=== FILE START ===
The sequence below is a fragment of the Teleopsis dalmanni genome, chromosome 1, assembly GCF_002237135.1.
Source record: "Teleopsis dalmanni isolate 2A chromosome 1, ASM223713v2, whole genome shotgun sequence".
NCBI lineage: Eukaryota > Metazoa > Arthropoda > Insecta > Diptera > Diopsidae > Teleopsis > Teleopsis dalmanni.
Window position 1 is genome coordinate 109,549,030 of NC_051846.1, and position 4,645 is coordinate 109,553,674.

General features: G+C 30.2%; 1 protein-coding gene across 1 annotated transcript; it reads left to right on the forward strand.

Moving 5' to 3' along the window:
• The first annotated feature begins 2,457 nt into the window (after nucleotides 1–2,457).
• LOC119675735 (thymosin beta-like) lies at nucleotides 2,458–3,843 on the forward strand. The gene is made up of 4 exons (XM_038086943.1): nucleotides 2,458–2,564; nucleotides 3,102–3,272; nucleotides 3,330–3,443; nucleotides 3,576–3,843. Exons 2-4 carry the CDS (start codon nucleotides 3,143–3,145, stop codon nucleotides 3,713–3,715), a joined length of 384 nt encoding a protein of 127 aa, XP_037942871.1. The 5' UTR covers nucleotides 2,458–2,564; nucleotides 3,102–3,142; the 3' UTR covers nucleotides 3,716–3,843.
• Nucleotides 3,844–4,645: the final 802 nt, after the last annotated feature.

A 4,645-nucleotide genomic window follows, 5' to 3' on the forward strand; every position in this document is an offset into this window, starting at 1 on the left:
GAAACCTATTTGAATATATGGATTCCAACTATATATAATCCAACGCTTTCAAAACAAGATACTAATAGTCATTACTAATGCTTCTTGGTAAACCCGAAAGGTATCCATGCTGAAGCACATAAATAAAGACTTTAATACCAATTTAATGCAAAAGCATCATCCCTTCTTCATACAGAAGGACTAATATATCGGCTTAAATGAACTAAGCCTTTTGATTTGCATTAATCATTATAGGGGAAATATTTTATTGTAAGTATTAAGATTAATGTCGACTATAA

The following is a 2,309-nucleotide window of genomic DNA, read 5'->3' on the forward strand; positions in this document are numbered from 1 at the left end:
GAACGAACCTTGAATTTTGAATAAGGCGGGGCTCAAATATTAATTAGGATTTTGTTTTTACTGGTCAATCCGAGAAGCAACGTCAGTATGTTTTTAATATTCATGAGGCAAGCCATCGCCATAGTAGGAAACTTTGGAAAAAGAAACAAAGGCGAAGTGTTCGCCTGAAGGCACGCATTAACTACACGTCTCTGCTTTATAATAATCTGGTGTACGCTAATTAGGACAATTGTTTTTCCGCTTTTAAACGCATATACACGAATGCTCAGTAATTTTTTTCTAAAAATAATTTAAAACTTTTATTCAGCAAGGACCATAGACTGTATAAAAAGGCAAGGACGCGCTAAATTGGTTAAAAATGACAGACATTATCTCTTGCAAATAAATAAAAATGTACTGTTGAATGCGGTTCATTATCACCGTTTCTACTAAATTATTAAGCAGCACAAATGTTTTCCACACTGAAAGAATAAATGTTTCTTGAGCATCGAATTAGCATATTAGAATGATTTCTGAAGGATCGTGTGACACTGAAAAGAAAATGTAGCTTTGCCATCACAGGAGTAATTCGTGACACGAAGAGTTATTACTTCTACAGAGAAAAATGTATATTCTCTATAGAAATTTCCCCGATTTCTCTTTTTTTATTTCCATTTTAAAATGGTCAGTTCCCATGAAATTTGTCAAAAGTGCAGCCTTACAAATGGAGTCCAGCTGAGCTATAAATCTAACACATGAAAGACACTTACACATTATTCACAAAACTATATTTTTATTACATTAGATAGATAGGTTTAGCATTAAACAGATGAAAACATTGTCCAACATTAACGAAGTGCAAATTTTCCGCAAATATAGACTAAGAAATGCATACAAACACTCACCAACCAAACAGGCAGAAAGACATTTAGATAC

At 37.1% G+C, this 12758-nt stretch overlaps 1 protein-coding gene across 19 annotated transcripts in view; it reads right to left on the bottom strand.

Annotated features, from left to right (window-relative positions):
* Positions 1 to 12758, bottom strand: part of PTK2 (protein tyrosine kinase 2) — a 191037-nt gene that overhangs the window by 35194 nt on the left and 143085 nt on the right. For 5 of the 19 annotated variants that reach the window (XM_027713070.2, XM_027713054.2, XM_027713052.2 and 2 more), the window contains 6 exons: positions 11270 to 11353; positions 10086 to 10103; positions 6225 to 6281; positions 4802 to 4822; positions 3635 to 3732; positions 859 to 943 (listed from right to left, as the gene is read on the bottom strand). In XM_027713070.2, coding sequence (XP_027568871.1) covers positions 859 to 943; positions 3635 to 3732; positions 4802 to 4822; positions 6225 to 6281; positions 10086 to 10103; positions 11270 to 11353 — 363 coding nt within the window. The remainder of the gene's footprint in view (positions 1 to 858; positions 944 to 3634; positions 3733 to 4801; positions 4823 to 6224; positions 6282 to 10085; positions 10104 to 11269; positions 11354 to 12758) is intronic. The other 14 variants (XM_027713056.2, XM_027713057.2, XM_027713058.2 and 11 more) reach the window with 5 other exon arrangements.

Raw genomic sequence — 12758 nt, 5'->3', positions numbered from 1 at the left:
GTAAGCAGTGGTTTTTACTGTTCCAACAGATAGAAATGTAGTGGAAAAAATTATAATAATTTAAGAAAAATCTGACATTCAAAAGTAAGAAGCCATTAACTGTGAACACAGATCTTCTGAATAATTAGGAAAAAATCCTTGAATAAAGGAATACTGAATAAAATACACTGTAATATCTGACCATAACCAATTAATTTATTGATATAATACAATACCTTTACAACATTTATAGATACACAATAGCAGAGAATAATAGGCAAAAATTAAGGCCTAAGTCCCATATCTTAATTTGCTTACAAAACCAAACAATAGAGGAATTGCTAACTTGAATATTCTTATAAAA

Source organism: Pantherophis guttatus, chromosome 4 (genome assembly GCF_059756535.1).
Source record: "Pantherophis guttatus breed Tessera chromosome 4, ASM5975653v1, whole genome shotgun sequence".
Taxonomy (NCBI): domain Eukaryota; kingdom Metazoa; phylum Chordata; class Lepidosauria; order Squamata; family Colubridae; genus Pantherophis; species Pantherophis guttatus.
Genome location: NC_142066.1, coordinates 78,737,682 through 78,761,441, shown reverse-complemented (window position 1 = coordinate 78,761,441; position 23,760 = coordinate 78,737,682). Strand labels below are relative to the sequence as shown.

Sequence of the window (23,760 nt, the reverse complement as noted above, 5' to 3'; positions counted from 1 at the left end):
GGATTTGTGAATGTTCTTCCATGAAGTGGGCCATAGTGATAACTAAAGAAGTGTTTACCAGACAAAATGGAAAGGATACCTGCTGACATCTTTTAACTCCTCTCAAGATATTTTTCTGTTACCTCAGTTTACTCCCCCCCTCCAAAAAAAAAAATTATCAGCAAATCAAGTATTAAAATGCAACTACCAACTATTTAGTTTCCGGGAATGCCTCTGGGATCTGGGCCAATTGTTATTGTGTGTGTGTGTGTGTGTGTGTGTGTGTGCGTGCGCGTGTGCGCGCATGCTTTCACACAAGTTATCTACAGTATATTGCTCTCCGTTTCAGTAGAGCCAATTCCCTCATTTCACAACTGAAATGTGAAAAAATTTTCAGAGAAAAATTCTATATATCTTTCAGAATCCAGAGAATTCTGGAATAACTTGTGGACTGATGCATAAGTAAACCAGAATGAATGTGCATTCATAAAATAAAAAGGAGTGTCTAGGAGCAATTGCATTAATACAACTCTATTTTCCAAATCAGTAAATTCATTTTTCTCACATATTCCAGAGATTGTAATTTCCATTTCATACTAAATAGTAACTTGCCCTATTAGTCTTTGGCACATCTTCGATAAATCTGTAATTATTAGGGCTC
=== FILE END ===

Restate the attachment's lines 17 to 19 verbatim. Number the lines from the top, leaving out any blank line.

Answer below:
Raw genomic sequence — 12758 nt, 5'->3', positions numbered from 1 at the left:
GTAAGCAGTGGTTTTTACTGTTCCAACAGATAGAAATGTAGTGGAAAAAATTATAATAATTTAAGAAAAATCTGACATTCAAAAGTAAGAAGCCATTAACTGTGAACACAGATCTTCTGAATAATTAGGAAAAAATCCTTGAATAAAGGAATACTGAATAAAATACACTGTAATATCTGACCATAACCAATTAATTTATTGATATAATACAATACCTTTACAACATTTATAGATACACAATAGCAGAGAATAATAGGCAAAAATTAAGGCCTAAGTCCCATATCTTAATTTGCTTACAAAACCAAACAATAGAGGAATTGCTAACTTGAATATTCTTATAAAA

Source organism: Pantherophis guttatus, chromosome 4 (genome assembly GCF_059756535.1).